Adaptations to the stage can be tricky things, as can be clearly seen in the Guthrie’s working of Louise Erdrich’s “The Master Butchers Singing Club,” now playing on the Wurtele Thrust Stage. In compressing the novel down to 2½ hours, the play becomes as much a series of discrete scenes as a unified whole, with plots and subplots dropping in and out of focus.
All of this keeps the real heart of the play obscured throughout, despite the efforts of a strong cast and staging that brings the small North Dakota town of Argus to life. Set over three decades, the story focuses on the long-term relationship of Fidelis, a German immigrant butcher who has set up shop in town, and Delphine, a native who returns after some time away. She comes back to find her father, Roy, has descended completely into the bottle — and that there are a trio of corpses in his cellar.
Those deaths haunt most of the play, always in the background of Delphine’s life, even as she is welcomed into Fidelis’ household, first as a worker in the butcher’s shop and later as an aid to his ailing wife, Eva.
Marsha Norman stuffs the script with tons of incidents, but they often seem to get in the way of the stories of our two main characters. Both are haunted by their past: For Fidelis, it’s his time in the trenches during World War I, while Delphine wishes to know who her mother is and why she abandoned the family so many years ago.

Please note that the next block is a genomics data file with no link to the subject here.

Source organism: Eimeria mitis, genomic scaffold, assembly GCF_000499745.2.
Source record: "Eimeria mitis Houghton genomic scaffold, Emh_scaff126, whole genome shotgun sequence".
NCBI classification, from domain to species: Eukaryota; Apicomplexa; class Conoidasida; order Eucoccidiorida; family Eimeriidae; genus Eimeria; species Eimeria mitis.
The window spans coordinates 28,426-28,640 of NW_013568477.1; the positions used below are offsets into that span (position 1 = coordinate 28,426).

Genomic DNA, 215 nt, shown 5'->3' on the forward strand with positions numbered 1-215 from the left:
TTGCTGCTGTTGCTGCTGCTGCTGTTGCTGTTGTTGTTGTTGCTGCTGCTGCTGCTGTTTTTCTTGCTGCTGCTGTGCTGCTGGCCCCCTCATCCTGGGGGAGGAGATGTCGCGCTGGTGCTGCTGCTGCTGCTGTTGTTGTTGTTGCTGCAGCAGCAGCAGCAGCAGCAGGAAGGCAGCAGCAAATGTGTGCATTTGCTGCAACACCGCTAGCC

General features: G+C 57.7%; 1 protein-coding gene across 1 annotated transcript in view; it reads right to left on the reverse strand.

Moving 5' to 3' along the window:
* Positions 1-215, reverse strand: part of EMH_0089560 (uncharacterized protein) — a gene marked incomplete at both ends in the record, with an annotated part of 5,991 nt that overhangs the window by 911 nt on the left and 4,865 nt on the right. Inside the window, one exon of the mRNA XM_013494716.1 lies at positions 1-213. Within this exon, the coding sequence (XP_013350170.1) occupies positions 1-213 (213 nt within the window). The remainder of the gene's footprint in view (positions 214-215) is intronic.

It doesn’t help that with all of these events — a desperate hunt for morphine; a collapsed tunnel that has trapped Fidelis’ youngest son — the character of the town and the times never come into focus. While set during the Depression, there are only a few asides here and there about it, even though it would likely dominate the coversations and lives of these small-town farmer folk.
The cast is solid, led by Emily Gunyou Halaas as Delphine and Lee Mark Nelson as Fidelis, with additional strong performances by Sheila Tousey as narrator Step and a Half and Terry Hempleman as tormented Roy.
“The Master Butchers Singing Club” runs through Nov. 6 at the Guthrie Theater, 818 S. 2nd St., Minneapolis. Tickets are $29 to $69. For information, call 612-377-2224 or visit online.